2016-05-25 | Press release

Around children, we don’t smoke

A new campaign from Smoke-Free Family to support the Tobacco Control Act

Montréal, May 25, 2016 – To coincide with the enactment of a series of measures related to the Tobacco Control Act, Smoke-Free Family is back with a new ad campaign primarily focused on the dangers of children’s exposure to second-hand smoke in cars and playgrounds. Note that the measures of the Act coming into effect tomorrow focus on prohibiting smoking in a vehicle when a child under 16 is present, as well as in outdoor children’s play areas, playgrounds, recreational camps and on sports fields.

The minister for Rehabilitation, Youth Protection, Public Health and Healthy Living and minister responsible for the Montérégie region, Ms. Lucie Charlebois, shared the following: “It is with great pleasure that I offer my support to the Smoke-Free Family campaign. The Act to bolster tobacco control, unanimously adopted last fall, allowed us to take a giant step forward by better protecting children from second-hand smoke that is harmful to their health. We can be proud of this progress and of this Act, which places Quebec among the global leaders in this matter.”

Dr. Christiane Laberge, spokesperson for Smoke-Free Family, notes that to safeguard children’s health, it is essential to avoid exposing them to second-hand smoke at all times. “The home should be a smoke-free zone, as should cars, where smoke can be particularly dangerous. The concentration of second-hand smoke particles in a vehicle can be up to 27 times higher than in a smoker’s home, and 60 times higher than in a non-smoker’s home1. Even with the windows down, the concentrations are unacceptable!” Dr. Laberge adds that even when smoking outside, in a park or while walking, second-hand smoke, even though it is less concentrated, can also pose a risk to children’s health if they are near the smoker.

New campaign: “Around children, we don’t smoke”

The 2016 campaign signature is clear and underlines the fact that with all the known harmful effects of second-hand smoke on health, particularly on children’s health, it is unacceptable to smoke around them. Indeed, this toxic smoke contains over 7,000 chemical products including 70 that are known to cause cancer. Since children and babies breathe more quickly than adults and their immune system is not yet fully developed, they are even more at risk of suffering health problems when regularly exposed to second-hand smoke. Concretely, these health problems refer to bronchitis, pneumonia, asthma and recurrent ear infections. It is thus imperative that parents take concrete steps to protect the health of their little ones: make the home and their vehicle smoke-free zones and smoke far away from them at all times, even outside.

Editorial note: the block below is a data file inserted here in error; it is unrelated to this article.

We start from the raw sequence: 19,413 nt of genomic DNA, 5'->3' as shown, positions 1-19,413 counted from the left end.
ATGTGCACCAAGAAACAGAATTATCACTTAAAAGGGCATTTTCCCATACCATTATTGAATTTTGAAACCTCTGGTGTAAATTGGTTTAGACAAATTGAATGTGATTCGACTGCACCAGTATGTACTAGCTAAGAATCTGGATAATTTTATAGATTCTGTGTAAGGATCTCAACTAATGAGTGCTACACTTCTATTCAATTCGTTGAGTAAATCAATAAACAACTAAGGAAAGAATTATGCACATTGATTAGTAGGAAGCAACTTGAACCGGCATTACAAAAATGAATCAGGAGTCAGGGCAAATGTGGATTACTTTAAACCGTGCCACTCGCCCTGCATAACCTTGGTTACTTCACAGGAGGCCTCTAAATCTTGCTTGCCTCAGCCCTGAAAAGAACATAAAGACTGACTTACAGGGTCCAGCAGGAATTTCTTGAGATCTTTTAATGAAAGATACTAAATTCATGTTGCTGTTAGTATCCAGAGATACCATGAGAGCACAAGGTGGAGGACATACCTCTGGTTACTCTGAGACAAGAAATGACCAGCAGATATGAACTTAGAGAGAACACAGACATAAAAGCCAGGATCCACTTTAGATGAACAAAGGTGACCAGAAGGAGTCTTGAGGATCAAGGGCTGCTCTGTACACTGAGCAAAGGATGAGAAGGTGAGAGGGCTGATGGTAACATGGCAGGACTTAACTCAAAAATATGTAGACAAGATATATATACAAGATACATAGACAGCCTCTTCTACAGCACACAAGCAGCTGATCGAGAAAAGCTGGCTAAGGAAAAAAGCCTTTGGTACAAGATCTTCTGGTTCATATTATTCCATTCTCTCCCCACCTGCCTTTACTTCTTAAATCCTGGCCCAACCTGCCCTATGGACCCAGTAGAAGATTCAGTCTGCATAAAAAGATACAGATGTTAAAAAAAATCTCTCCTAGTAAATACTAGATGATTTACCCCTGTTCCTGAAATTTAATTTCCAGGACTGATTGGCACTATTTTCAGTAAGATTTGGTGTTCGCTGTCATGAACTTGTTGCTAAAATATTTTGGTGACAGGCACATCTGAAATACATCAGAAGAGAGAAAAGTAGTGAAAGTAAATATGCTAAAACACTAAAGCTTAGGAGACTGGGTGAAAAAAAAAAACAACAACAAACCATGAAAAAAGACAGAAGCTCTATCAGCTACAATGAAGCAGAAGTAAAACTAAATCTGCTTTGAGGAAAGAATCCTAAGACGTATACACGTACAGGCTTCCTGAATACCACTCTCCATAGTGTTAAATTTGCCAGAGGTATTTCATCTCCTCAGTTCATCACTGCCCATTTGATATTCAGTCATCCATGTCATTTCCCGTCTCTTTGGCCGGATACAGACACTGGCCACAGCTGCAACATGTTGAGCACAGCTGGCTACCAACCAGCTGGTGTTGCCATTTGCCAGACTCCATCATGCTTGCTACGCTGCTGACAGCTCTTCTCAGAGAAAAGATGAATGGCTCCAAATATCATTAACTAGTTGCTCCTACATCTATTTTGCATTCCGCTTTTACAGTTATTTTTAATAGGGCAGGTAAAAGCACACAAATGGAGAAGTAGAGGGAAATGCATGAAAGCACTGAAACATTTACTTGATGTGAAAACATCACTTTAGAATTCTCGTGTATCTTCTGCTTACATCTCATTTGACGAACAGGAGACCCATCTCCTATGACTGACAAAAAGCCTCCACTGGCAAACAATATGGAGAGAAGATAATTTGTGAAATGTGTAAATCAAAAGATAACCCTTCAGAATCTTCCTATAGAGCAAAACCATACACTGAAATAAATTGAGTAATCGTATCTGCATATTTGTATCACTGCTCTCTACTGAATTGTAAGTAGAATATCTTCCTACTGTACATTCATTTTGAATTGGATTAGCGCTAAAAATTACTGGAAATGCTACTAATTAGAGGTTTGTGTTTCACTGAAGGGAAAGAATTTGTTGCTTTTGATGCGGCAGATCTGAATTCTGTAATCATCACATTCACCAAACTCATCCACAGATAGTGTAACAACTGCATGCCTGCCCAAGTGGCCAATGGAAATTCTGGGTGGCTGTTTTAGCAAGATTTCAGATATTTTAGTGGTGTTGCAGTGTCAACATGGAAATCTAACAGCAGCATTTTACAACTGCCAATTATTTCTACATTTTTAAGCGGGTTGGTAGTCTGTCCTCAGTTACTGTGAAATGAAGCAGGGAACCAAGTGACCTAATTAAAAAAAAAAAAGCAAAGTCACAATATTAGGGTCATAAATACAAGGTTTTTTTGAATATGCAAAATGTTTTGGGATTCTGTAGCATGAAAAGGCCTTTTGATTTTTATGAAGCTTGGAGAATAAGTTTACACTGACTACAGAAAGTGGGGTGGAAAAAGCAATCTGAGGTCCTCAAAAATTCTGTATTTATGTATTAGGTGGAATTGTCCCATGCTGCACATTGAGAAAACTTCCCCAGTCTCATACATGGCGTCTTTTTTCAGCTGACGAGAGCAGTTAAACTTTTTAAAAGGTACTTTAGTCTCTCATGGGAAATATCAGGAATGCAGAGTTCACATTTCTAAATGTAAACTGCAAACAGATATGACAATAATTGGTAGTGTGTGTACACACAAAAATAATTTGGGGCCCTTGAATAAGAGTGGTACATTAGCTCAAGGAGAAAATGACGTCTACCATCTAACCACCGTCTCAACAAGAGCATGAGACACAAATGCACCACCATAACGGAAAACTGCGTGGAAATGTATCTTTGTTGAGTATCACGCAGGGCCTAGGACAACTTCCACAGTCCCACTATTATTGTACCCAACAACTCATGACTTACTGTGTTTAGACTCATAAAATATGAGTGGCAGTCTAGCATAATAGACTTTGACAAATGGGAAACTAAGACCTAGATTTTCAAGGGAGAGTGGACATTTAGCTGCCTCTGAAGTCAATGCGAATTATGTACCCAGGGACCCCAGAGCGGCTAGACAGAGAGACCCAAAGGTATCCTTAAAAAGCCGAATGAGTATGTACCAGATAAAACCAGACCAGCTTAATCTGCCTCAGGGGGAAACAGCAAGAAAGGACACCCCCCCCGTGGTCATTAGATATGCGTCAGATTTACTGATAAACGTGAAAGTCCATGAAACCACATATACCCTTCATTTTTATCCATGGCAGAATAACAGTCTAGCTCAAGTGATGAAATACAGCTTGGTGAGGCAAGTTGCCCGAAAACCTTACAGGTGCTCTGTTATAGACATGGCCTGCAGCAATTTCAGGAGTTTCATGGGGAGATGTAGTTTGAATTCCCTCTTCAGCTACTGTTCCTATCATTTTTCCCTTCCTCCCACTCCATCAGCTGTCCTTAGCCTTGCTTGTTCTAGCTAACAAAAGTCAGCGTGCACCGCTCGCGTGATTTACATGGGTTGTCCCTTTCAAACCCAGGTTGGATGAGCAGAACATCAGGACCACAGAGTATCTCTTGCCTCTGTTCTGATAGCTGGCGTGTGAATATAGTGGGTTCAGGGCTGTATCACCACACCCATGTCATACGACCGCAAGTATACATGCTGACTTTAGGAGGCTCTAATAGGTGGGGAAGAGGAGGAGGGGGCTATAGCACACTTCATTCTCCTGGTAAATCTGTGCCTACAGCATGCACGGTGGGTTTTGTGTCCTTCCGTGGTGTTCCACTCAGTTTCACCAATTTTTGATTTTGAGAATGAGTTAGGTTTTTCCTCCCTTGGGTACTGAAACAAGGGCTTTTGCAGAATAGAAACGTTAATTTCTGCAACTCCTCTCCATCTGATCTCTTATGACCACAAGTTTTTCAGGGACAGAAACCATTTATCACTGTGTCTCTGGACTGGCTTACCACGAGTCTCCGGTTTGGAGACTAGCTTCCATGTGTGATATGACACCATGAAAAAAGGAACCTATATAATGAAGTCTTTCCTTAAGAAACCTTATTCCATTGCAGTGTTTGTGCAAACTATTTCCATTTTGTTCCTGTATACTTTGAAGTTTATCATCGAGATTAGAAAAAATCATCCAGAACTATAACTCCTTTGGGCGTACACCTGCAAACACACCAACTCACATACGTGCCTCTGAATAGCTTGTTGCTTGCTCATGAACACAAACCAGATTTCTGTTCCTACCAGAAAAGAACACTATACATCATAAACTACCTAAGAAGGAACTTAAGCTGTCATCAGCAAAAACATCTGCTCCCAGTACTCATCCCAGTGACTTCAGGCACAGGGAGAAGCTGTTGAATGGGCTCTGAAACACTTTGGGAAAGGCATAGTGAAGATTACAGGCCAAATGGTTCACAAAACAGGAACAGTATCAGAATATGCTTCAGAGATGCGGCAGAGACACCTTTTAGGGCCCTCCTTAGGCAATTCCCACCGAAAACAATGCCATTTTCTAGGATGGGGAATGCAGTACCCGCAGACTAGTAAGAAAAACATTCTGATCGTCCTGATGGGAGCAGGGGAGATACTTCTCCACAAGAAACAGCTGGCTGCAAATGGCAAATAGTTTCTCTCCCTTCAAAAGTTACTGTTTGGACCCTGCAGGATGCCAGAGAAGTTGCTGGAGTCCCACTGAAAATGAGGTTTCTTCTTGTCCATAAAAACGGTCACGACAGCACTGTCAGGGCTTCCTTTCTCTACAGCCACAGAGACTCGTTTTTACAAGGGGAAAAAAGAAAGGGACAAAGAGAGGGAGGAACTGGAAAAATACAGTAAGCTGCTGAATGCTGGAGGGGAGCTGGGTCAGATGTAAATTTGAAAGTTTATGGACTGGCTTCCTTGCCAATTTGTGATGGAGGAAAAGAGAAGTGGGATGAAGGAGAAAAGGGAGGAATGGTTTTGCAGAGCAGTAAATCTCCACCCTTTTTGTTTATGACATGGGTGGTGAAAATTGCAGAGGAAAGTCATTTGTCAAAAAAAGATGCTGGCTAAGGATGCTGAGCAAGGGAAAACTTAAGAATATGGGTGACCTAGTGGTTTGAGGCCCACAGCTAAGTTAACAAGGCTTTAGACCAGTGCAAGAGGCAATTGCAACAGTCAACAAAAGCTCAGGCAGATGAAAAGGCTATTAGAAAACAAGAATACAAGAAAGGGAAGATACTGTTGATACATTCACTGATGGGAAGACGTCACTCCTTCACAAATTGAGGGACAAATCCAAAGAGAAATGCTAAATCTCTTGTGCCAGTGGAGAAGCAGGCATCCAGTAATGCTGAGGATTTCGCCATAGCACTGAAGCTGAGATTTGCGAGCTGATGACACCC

Did you know?

  1. A quarter of Quebec smokers smoke at least occasionally in their car when a child under 16 is present2.

  2. The smoke from 2 cigarettes with the windows closed and the air conditioning on generates a higher level of exposure to fine particles than the safe levels established by the WHO3. It is estimated that it would require “10,000 air changes per hour in an enclosed space such as a car to get rid of second-hand smoke”4.

  3. Even though nearly 85% of second-hand smoke is invisible, it is just as toxic5.

  4. Smoking in front of children can give the impression that it is “normal” and acceptable, which may make it more likely for them to try cigarettes.

About Smoke-Free Family

Smoke-Free Family is an initiative of Capsana presented in collaboration with a network of public and private organizations, including Quebec’s Ministère de la Santé et des Services sociaux, the Quebec Directions de santé publique and Johnson & Johnson, with the support of the Canadian Cancer Society, Uniprix and CAA-Québec. To learn more about the campaign, visit smokefreefamily.ca.

1. California Environmental Protection Agency: Air Resources Board (2005). Proposed Identification of Environmental Tobacco Smoke as a Toxic Air Contaminant. http://www.arb.ca.gov/regact/ets2006/app3exe.pdf
2. Institut national de santé publique du Québec (2014). Fumer dans la voiture en présence d’enfants: comportements de fumeurs québécois et croyances au sujet d’une éventuelle loi, 22 septembre 2014, page 13.
3. Institut national de santé publique du Québec (2014). Fumer dans la voiture en présence d’enfants: comportements de fumeurs québécois et croyances au sujet d’une éventuelle loi, 22 septembre 2014, page 12.
4. James Repace, quoted in a study by the Institut national de santé publique du Québec: La fumée de tabac secondaire, effets sur la santé et politiques de contrôle de l’usage du tabac dans les lieux publics, 2006, p. 46. https://www.inspq.qc.ca/pdf/publications/487-FumeeTabacSecondaire.pdf
5. Cancer Research UK (n. d., mise à jour 23 mars 2015). Passive smoking. http://www.cancerresearchuk.org/about-cancer/causes-of-cancer/smoking-and-cancer/passive-smoking